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Sharing the Trails – Western Mule, March 2014

Western Mule Mar 2014
Western Mule Mar 2014

It’s hard to believe that we’re already into February, Sometimes it doesn’t feel like it but the days are slowly getting longer(by about 2 minutes a day!), and soon it’ll be prime riding weather again. About the only downside of the eminent return of great weather are all of the other folks we’ll have to share the trails with. So with that in mind let’s consider how we as horse and mule folk can be better neighbors with those other trail users. After all if we can make allies of them chances are that we’ll have many more areas and miles to explore in the future.

Leave Space. From the trailhead to the viewpoints leave plenty of space for other trail users. There’s a good reason why police departments around the world have mounted detachments. Horses are large animals and they can be intimidating. While we may not think about it that hiker or biker we meet could be terrified. Let’s be good neighbors by not only giving ground sloggers some breathing room let’s also try to give them a break on trail etiquette rules that they may not know or understand.  Regardless of whether I have right of way if it’s easier for me to step to the side I will. You’d be surprised at how much good will that one small gesture can create. In the same vein, at the trailhead it’s a great idea to park at the far end, way from the busy section at the trailhead. Not only will parking in a lower activity area be appreciated by other drivers you’ll enjoy not being blocked in if the trailhead gets busy.

Communicate. We belong to wonderful and very exclusive club. The equine world is so exclusive that we’re less than two percent of the population of the US. The 98.6% of the population that hasn’t been around equines simply don’t know horse behavior or horses’ reactions. No wonder the other folks on the trails don’t know what to do when they see us. Don’t be afraid to talk with the hikers ahead or the biker clad in lycra, they’re most likely hoping that someone will tell them what to do. I’ve found that a hearty “Hello” works wonders to relieve anxiety all around. More often than not people have asked to pet my horse (I generally discourage them) when greeted in a friendly manner. No one likes being told what to do so I also believe that it’s a good idea to tell people the “why” behind what I ask them to do. For example If I ask a hiker to step to the downhill side of the trail I’ll explain that it’s because a frightened horse is more likely to bolt uphill and therefore that it’s safer to be on the downhill side.

Pick It Up. You already know what the “it” is. Call it what you may; Manure, Poo, Road Apples; we’ve become inured to it. Unfortunately that isn’t the case for many other trail users. Poo on the trail is the most common issue that hikers and bikers have with horse riders and it’s easy to remedy both at the trailhead and while on the trail. At the trailhead remove any messes and take them home with you and while on the trail, especially those popular with other user groups, try to kick it off or even better maneuver your horse to the side so that you don’t leave a mine field behind you.

Leave No Trace. Spring is mud season and the second most common problem that hikers and bikers have with us is that we’re too hard on the trails. Sometimes they’re right. If it’s a muddy rainy day maybe it’s a better bet to stay home and clean tack. If there are occasional muddy areas on the trail set the right example and forge through them, not around. When you pick a route around a mud spot you make the trail wider and inadvertently expand the nasty spot. Another way to reduce our impact is to avoid tying to trees.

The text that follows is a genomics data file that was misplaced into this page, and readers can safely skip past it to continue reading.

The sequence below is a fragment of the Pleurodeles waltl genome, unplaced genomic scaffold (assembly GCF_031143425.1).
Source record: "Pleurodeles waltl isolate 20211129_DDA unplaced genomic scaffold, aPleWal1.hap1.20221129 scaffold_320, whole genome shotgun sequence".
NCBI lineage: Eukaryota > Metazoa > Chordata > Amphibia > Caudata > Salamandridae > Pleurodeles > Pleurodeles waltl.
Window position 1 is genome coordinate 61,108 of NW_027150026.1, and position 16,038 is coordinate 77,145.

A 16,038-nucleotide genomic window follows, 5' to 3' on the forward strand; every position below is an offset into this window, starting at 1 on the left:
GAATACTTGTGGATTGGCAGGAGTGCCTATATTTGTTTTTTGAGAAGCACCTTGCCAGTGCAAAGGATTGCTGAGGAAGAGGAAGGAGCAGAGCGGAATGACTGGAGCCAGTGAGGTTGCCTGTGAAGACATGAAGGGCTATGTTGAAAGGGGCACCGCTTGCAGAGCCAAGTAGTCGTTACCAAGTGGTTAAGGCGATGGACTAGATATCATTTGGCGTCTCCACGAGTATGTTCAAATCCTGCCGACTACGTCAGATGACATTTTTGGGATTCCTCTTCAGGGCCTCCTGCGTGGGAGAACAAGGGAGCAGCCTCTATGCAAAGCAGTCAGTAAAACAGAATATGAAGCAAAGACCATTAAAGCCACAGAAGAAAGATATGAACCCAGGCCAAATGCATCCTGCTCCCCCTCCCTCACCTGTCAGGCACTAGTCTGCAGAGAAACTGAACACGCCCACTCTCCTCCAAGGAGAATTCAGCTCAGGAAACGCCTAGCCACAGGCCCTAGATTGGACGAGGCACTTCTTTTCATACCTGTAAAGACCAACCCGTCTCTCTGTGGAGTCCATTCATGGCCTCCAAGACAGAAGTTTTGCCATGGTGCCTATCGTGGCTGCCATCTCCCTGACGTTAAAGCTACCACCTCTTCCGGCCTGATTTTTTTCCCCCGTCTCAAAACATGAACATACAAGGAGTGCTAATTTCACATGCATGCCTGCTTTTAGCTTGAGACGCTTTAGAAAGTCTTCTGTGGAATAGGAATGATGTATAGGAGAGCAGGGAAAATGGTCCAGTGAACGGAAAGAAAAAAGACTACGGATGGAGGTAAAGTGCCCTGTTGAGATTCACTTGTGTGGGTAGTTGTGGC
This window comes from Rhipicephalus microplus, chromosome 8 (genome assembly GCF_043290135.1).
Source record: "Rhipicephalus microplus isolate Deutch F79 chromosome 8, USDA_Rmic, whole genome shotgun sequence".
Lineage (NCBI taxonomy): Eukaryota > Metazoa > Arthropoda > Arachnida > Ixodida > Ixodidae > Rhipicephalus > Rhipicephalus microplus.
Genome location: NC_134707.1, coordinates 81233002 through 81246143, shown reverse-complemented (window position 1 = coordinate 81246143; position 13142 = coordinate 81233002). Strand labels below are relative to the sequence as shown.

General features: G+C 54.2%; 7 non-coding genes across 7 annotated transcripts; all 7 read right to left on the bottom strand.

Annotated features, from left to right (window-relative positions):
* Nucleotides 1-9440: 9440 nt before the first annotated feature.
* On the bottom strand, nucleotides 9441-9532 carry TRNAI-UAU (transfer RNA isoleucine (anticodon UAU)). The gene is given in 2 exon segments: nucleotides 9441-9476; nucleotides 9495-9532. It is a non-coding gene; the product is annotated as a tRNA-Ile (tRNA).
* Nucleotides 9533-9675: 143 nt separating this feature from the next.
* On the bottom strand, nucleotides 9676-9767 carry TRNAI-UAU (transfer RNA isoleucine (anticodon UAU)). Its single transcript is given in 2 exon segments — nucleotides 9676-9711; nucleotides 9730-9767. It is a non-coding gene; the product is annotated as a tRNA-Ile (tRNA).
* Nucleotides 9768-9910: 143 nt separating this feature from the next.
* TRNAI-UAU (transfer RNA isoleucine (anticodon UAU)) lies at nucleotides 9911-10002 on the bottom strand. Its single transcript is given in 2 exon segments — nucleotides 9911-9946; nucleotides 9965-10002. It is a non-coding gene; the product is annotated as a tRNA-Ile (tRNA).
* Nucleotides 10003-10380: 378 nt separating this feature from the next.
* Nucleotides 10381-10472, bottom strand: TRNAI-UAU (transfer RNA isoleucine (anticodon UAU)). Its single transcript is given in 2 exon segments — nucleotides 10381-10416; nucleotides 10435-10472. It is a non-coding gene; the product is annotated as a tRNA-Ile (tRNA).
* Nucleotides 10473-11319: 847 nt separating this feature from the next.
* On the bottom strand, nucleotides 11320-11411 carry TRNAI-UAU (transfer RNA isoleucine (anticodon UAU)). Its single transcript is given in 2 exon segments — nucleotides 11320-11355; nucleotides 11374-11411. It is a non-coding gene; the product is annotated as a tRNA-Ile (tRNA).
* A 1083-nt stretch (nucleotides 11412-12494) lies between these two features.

Fido Stay Home. At popular trail systems leave the dog at home. Your lovable hound can be bothersome to other trail users and even a well-trained dog can get overly excited and run off, jump up on people, or get underfoot. The dog that I belong to only accompanies me on trail rides at less popular front country areas or during times when the chances of meeting other trail users is low. While she may not be terribly pleased with the situation it keeps her much safer.

Well there you have it; the TrailMeister’s top five tips for sharing the trails. If it seems that I’m suggesting that we as group be more attentive to other user groups, I am. As I mentioned earlier, equine use is an incredibly small percentage of the total number of trail users.  Public trails users that dislike or are afraid of us won’t be very helpful when we need them to help us maintain our trail access. Mutual respect, multi-use manners, and common courtesy will be a key factor in helping keep everyone happy and us on the trail. Remember that you are an ambassador for equestrians.

As always for more information on trail riding and North America’s largest directory of equine trails and camping areas please visit www.TrailMeister.com

  • Davey Simon

    Thank you for posting this. I hope that equestrian groups in Marin County will stop slamming mountain bikers publicly and damaging a fragile public process to open trails. I did over 100 days of trail work last winter and I would love to build trails for the equestrian community. Only if they agree to share.

  • Berkeley Mike

    After 25 years of mountain biking the tone of this article expressed the greatest majority of my experiences with equestrians. We’re all in this together.